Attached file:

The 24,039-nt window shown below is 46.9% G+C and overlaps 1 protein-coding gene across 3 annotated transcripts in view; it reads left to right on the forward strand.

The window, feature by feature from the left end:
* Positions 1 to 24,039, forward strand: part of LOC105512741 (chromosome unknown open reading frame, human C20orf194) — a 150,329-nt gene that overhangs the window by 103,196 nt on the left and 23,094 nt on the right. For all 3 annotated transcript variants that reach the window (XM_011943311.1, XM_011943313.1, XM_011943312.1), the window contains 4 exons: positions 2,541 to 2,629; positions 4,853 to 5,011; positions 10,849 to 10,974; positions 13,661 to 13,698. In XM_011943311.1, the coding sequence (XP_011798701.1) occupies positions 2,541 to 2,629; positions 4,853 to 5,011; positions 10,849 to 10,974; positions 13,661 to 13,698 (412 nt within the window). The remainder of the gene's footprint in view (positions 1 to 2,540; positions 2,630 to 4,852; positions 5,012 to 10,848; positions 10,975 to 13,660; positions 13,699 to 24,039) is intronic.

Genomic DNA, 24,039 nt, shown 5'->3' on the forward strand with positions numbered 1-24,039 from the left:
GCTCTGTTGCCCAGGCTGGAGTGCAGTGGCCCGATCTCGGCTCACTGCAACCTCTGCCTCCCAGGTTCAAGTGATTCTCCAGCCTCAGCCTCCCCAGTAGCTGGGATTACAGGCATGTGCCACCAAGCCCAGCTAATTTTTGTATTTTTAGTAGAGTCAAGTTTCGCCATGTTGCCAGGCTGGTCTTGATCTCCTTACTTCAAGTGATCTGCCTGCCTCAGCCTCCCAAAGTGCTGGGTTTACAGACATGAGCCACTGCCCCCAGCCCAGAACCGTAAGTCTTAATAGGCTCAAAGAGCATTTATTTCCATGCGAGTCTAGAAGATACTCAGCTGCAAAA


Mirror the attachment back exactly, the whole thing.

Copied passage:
The 24,039-nt window shown below is 46.9% G+C and overlaps 1 protein-coding gene across 3 annotated transcripts in view; it reads left to right on the forward strand.

The window, feature by feature from the left end:
* Positions 1 to 24,039, forward strand: part of LOC105512741 (chromosome unknown open reading frame, human C20orf194) — a 150,329-nt gene that overhangs the window by 103,196 nt on the left and 23,094 nt on the right. For all 3 annotated transcript variants that reach the window (XM_011943311.1, XM_011943313.1, XM_011943312.1), the window contains 4 exons: positions 2,541 to 2,629; positions 4,853 to 5,011; positions 10,849 to 10,974; positions 13,661 to 13,698. In XM_011943311.1, the coding sequence (XP_011798701.1) occupies positions 2,541 to 2,629; positions 4,853 to 5,011; positions 10,849 to 10,974; positions 13,661 to 13,698 (412 nt within the window). The remainder of the gene's footprint in view (positions 1 to 2,540; positions 2,630 to 4,852; positions 5,012 to 10,848; positions 10,975 to 13,660; positions 13,699 to 24,039) is intronic.

Genomic DNA, 24,039 nt, shown 5'->3' on the forward strand with positions numbered 1-24,039 from the left:
GCTCTGTTGCCCAGGCTGGAGTGCAGTGGCCCGATCTCGGCTCACTGCAACCTCTGCCTCCCAGGTTCAAGTGATTCTCCAGCCTCAGCCTCCCCAGTAGCTGGGATTACAGGCATGTGCCACCAAGCCCAGCTAATTTTTGTATTTTTAGTAGAGTCAAGTTTCGCCATGTTGCCAGGCTGGTCTTGATCTCCTTACTTCAAGTGATCTGCCTGCCTCAGCCTCCCAAAGTGCTGGGTTTACAGACATGAGCCACTGCCCCCAGCCCAGAACCGTAAGTCTTAATAGGCTCAAAGAGCATTTATTTCCATGCGAGTCTAGAAGATACTCAGCTGCAAAA